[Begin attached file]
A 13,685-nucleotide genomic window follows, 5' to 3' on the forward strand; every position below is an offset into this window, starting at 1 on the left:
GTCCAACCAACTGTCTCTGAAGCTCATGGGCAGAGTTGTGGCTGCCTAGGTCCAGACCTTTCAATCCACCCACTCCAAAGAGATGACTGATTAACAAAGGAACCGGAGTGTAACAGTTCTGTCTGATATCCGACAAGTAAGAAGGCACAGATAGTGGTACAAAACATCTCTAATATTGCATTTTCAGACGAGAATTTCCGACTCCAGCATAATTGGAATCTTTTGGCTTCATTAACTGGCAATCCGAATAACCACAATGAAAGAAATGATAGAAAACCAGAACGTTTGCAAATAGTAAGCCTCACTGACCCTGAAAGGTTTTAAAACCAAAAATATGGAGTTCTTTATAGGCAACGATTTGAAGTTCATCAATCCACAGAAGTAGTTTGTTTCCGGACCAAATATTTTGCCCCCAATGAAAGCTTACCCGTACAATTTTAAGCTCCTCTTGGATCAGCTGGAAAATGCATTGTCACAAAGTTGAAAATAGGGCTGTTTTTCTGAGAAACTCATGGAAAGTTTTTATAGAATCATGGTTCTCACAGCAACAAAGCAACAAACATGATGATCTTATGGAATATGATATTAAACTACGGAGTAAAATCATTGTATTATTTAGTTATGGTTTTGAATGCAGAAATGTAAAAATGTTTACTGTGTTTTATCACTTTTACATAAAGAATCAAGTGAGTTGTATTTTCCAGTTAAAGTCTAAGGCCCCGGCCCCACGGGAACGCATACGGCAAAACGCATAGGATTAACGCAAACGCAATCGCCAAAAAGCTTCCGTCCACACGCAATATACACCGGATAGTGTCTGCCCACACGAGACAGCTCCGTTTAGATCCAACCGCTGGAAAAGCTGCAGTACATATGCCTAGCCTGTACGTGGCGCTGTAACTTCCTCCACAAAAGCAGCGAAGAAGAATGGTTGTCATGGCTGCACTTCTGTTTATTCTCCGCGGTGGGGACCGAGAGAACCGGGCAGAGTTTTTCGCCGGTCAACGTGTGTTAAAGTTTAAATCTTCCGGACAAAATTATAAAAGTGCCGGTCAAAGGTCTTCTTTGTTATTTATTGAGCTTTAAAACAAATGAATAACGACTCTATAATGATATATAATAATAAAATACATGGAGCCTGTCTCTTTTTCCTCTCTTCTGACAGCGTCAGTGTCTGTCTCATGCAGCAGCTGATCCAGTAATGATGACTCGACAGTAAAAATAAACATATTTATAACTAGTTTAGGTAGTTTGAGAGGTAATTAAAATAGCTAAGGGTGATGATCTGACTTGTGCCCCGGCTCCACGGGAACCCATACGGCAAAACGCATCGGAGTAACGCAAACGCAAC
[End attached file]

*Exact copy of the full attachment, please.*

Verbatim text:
A 13,685-nucleotide genomic window follows, 5' to 3' on the forward strand; every position below is an offset into this window, starting at 1 on the left:
GTCCAACCAACTGTCTCTGAAGCTCATGGGCAGAGTTGTGGCTGCCTAGGTCCAGACCTTTCAATCCACCCACTCCAAAGAGATGACTGATTAACAAAGGAACCGGAGTGTAACAGTTCTGTCTGATATCCGACAAGTAAGAAGGCACAGATAGTGGTACAAAACATCTCTAATATTGCATTTTCAGACGAGAATTTCCGACTCCAGCATAATTGGAATCTTTTGGCTTCATTAACTGGCAATCCGAATAACCACAATGAAAGAAATGATAGAAAACCAGAACGTTTGCAAATAGTAAGCCTCACTGACCCTGAAAGGTTTTAAAACCAAAAATATGGAGTTCTTTATAGGCAACGATTTGAAGTTCATCAATCCACAGAAGTAGTTTGTTTCCGGACCAAATATTTTGCCCCCAATGAAAGCTTACCCGTACAATTTTAAGCTCCTCTTGGATCAGCTGGAAAATGCATTGTCACAAAGTTGAAAATAGGGCTGTTTTTCTGAGAAACTCATGGAAAGTTTTTATAGAATCATGGTTCTCACAGCAACAAAGCAACAAACATGATGATCTTATGGAATATGATATTAAACTACGGAGTAAAATCATTGTATTATTTAGTTATGGTTTTGAATGCAGAAATGTAAAAATGTTTACTGTGTTTTATCACTTTTACATAAAGAATCAAGTGAGTTGTATTTTCCAGTTAAAGTCTAAGGCCCCGGCCCCACGGGAACGCATACGGCAAAACGCATAGGATTAACGCAAACGCAATCGCCAAAAAGCTTCCGTCCACACGCAATATACACCGGATAGTGTCTGCCCACACGAGACAGCTCCGTTTAGATCCAACCGCTGGAAAAGCTGCAGTACATATGCCTAGCCTGTACGTGGCGCTGTAACTTCCTCCACAAAAGCAGCGAAGAAGAATGGTTGTCATGGCTGCACTTCTGTTTATTCTCCGCGGTGGGGACCGAGAGAACCGGGCAGAGTTTTTCGCCGGTCAACGTGTGTTAAAGTTTAAATCTTCCGGACAAAATTATAAAAGTGCCGGTCAAAGGTCTTCTTTGTTATTTATTGAGCTTTAAAACAAATGAATAACGACTCTATAATGATATATAATAATAAAATACATGGAGCCTGTCTCTTTTTCCTCTCTTCTGACAGCGTCAGTGTCTGTCTCATGCAGCAGCTGATCCAGTAATGATGACTCGACAGTAAAAATAAACATATTTATAACTAGTTTAGGTAGTTTGAGAGGTAATTAAAATAGCTAAGGGTGATGATCTGACTTGTGCCCCGGCTCCACGGGAACCCATACGGCAAAACGCATCGGAGTAACGCAAACGCAAC